The California Current System (CCS) is a highly productive region because of wind driven upwelling which supplies nutrients to the euphotic zone. Few studies have compared upwelling and algae blooms along the entire CCS. A new study, sponsored in part by NCCOS, reviews what is known about the oceanography of the Central and Northern CCS.
Using chlorophyll concentration and wind stress derived from satellite observations, the relationship between chlorophyll and winds in the CCS, spanning 35 to 50°N, and 2000–2019 was investigated. The Central CCS and Northern CCS have significantly different relationships between mean chlorophyll concentration and wind stresses.
The CCS, like other eastern boundary currents around the world (i.e., Humboldt, Benguela, and Canary) experience equatorward, alongshore-traveling winds inducing transport offshore, upwelling nutrient-rich water from depth. Downwelling, the opposite process as upwelling, is driven by poleward alongshore winds that drive water transport onshore.
Numerous studies of the relationship between phytoplankton productivity and wind patterns in the CCS suggest that intermediate wind speed yield the most productivity on the West Coast shelf. However, few studies have considered the productivity-wind relationship across the entire CCS, including the Northern CCS (north of 42 degrees N – about the CA-OR border).
Winds and upwelling are not uniform along the north-south gradient of the CCS and, thus, latitudinal variability in phytoplankton productivity and blooms occurs. The Northern CCS experiences more downwelling while the Central CCS experiences more upwelling. Upwelling typically occurs during the summer into the fall and downwelling occurs in winter.
Despite the weak upwelling-favorable winds characteristic of the Northern CCS, it is still a productive region due to a combination of wind patterns, bottom geography, and freshwater inputs which lead to abundant nutrients in the region.
Regarding wind speed, previous studies suggest that productivity is limited when there are extremely high winds. An important earlier modeling study found that if upwelling winds are too strong, phytoplankton are swept off the shelf before they can utilize all of the upwelled nutrients. Excessive upwelling-favorable winds have a negative effect on productivity and lead to increased turbidity, increased offshore phytoplankton transport, and deep mixing. The relationship between wind speed and productivity is described as “dome-shaped” peaking at some optimal wind speed and then falling off at higher or lower wind speeds. Variable winds (i.e., wind relaxation events) prolong the time phytoplankton are on the shelf, allowing for more production. Ideal conditions for productivity would be strong upwelling-favorable winds to bring nutrients to the euphotic zone, followed by a period of wind relaxation, with timescales on the order of phytoplankton blooms.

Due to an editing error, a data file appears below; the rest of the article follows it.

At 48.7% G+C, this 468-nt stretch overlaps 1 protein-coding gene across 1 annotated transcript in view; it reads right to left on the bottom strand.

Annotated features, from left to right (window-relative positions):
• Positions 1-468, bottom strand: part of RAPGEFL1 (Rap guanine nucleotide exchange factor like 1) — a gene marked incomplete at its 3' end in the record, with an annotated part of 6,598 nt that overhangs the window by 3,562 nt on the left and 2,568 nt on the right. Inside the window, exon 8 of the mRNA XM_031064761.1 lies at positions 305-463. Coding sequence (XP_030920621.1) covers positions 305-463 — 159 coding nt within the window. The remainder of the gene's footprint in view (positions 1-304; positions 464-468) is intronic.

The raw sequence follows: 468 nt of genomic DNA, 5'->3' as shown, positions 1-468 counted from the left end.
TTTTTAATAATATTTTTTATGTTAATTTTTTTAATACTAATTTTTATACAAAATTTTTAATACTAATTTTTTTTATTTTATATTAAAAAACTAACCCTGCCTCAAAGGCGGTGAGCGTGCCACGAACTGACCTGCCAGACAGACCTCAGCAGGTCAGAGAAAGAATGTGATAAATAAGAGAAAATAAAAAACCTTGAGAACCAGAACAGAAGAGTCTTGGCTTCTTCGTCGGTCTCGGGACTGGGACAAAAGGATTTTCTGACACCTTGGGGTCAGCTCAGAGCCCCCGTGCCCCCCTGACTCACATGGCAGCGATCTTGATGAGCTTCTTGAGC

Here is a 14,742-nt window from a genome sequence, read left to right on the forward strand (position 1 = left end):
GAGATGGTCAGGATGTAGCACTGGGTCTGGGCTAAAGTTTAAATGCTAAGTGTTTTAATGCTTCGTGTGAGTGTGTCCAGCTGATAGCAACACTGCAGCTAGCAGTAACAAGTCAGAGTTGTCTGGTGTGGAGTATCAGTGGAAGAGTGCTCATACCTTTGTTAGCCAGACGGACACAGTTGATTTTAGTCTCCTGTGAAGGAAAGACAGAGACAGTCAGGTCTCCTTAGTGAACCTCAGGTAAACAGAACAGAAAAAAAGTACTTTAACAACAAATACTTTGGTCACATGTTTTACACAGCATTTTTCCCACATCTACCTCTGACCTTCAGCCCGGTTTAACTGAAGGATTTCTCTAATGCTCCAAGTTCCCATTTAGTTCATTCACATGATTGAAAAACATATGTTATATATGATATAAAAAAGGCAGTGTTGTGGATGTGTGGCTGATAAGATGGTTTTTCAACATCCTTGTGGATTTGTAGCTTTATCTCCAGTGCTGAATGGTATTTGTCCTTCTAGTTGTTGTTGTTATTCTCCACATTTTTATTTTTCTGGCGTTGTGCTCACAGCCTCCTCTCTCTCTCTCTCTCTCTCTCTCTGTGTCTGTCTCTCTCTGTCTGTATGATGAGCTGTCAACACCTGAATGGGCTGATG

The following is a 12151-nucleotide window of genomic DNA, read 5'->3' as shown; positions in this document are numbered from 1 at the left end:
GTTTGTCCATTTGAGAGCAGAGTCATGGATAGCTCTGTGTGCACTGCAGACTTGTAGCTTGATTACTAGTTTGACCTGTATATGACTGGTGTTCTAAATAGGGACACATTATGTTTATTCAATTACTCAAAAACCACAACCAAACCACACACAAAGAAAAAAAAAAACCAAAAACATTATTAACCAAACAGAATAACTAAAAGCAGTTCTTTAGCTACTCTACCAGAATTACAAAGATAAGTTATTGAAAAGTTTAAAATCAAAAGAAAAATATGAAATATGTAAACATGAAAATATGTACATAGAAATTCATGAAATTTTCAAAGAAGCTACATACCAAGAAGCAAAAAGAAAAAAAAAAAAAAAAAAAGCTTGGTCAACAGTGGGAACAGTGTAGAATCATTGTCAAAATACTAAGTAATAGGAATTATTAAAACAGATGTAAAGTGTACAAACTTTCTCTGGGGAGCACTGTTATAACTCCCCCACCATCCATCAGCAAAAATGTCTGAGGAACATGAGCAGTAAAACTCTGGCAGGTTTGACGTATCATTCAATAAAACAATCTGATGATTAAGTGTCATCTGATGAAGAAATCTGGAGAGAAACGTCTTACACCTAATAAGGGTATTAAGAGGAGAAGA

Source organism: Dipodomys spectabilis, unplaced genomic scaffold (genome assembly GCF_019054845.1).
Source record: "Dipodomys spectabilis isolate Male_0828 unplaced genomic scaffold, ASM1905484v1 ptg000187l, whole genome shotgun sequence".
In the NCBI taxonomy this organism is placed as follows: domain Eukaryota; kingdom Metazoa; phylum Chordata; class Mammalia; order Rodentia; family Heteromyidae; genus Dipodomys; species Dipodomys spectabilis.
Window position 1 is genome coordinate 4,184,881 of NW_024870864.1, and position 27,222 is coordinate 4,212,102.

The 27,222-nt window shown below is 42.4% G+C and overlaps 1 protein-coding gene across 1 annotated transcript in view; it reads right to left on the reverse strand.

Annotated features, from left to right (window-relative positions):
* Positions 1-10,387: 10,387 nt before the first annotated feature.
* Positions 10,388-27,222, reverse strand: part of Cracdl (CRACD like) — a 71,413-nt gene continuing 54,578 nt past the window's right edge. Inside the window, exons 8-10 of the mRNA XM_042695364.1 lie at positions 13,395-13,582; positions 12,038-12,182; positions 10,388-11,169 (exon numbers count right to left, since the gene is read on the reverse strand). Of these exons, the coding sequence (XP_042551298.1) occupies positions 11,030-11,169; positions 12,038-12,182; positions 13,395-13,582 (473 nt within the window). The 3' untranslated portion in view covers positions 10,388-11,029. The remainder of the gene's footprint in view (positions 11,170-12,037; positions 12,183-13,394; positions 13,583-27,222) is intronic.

The lack of phytoplankton productivity offshore of the shelf is attributed to both limited light and nutrient availability from deep mixing. Although subduction and advection of nutrients and phytoplankton from the coast to the open ocean reduces productivity near the coast, the offshore region is still productive, but less so.
The study recommends that future work focus on understanding the role of mesoscale retention driven by geographic features and wind intermittency, as well as the role of lateral nutrient fluxes in the Northern CCS, such as outflow from the Strait of Juan de Fuca and river discharge.
The CCS is the locus for a number of NCCOS research themes, including, harmful algal blooms, fisheries oceanography and management, oxygen loss and hypoxia, and ocean acidification.
This study was supported in part by the NCCOS MERHAB project “An Early Warning System for Pseudo-nitzschia HABs on Pacific Northwest Outer-Coast Beaches.’
Citation. Stone, Hally B., Neil S. Banas, Parker MacCready, Raphael Kudela and Bridget Ovall. 2020. Linking Chlorophyll Concentration and Wind Patterns Using Satellite Data in the Central and Northern California Current System. Frontiers in Marine Science 7, 551562. doi: 10.3389/fmars.2020.551562